65 and above24.7%4.6%

Source: LendingTree analysis of U.S. Census Bureau Household Pulse Survey data from Sept. 14 to 26, 2022.

“It doesn’t surprise me at all that folks in their 20s and 30s are struggling to cover their spending,” Schulz says. The youngest of the group are just getting started in their careers, may be struggling with private student loans and may be inexperienced with money and credit. “They may need to rely on friends and family for loans because they don’t have good enough credit to take advantage of better options,” Schulz says.

People in their 30s may earn a bit more income, but their financial challenges have likely increased. “They’re in one of the most expensive times of life,” Schulz says. “They are likely to have more experience with credit, and their higher income means they may have higher credit limits to lean on when times get tough.” Still, some might try to avoid taking on even more bank debt by instead looking toward friends or family first.

There are also racial disparities among card and loan borrowing and asking family friends or family for assistance. For example, Hispanic or Latino households are slightly more likely to rely on credit cards and loans than other groups — 41.0%, versus 36.5% overall.

Percentage of U.S. households (by race) using these methods to meet recent spending needs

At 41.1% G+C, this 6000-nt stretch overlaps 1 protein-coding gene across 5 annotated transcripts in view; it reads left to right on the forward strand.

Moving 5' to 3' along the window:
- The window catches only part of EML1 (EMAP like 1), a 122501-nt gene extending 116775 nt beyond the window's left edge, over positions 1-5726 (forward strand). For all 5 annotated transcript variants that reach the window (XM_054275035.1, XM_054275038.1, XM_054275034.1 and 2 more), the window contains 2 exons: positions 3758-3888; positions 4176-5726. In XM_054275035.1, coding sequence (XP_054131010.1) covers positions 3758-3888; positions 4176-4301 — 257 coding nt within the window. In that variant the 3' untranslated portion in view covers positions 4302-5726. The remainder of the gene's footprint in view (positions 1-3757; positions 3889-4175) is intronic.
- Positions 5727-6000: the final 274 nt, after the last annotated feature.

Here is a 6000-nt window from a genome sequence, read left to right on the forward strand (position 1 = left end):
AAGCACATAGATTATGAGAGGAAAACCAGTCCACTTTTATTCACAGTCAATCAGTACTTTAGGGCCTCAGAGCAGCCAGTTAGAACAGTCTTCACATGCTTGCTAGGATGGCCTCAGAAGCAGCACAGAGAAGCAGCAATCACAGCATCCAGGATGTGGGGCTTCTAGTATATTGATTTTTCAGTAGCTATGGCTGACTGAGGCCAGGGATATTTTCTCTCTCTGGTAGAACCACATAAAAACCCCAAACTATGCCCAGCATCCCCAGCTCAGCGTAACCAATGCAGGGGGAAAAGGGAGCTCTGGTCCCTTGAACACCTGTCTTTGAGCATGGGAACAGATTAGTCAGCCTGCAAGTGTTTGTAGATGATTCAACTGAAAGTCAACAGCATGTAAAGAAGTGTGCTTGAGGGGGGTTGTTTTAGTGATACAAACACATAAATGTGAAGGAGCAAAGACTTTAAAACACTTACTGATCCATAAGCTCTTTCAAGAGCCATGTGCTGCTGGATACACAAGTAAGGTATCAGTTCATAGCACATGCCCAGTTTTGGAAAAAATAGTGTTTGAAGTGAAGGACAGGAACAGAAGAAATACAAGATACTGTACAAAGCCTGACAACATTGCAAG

RaceCredit cards or loansBorrowing from friends or family
Hispanic or Latino41.0%17.9%
White35.1%10.2%
Black36.9%24.9%
Asian38.0%8.3%
2 or more races or other races38.5%18.6%

Source: LendingTree analysis of U.S. Census Bureau Household Pulse Survey data from Sept. 14 to 26, 2022.

However, Black households have a much higher percentage of people borrowing from friends or family than others. This could be attributed to a racial gap in which Black borrowers may have less access to traditional credit. For example, a study by Urban Institute found that young adults in majority-Black communities have a median credit score of 582 (compared with 687 in majority-white communities).

States where households rely on credit cards or loans to meet spending needs the most

While credit cards and loans are helping to cover expenses across the U.S., it’s more prevalent in some states. Atop the list is New Jersey, where 43.9% of households are relying on credit to make ends meet. Right behind the Garden State are Florida (41.4%) and Pennsylvania (39.5%).

At the bottom are the District of Columbia (26.0%), Arkansas (28.3%) and New Mexico (28.5%).

Percentage of U.S. households (by state) using credit cards or loans to meet recent spending needs

RankStateCredit cards or loans
1New Jersey43.9%
2Florida41.4%
3Pennsylvania39.5%
4Arizona38.9%
4Massachusetts38.9%
6New Hampshire38.7%
7Virginia38.6%
8California38.5%
9Missouri38.1%
10Colorado38.0%
10Louisiana38.0%
12Texas37.9%
13Georgia37.4%
14Montana37.2%
15North Dakota37.0%
16Delaware36.8%
17Michigan36.7%
17Utah36.7%
19Connecticut36.6%
19Illinois36.6%
21Hawaii36.2%
21New York36.2%
23Alaska36.1%
24Rhode Island36.0%
25Maryland35.7%
25Wisconsin35.7%
27Ohio35.4%
28Nebraska35.0%
29South Dakota34.6%
30Kentucky34.4%
31Idaho34.1%
31Washington34.1%
33Nevada33.8%
33West Virginia33.8%
35Tennessee33.2%
36Kansas33.1%
37Oregon32.9%
38Oklahoma32.7%
39Minnesota32.5%
40North Carolina32.0%
41Alabama31.4%
42Iowa31.0%
42South Carolina31.0%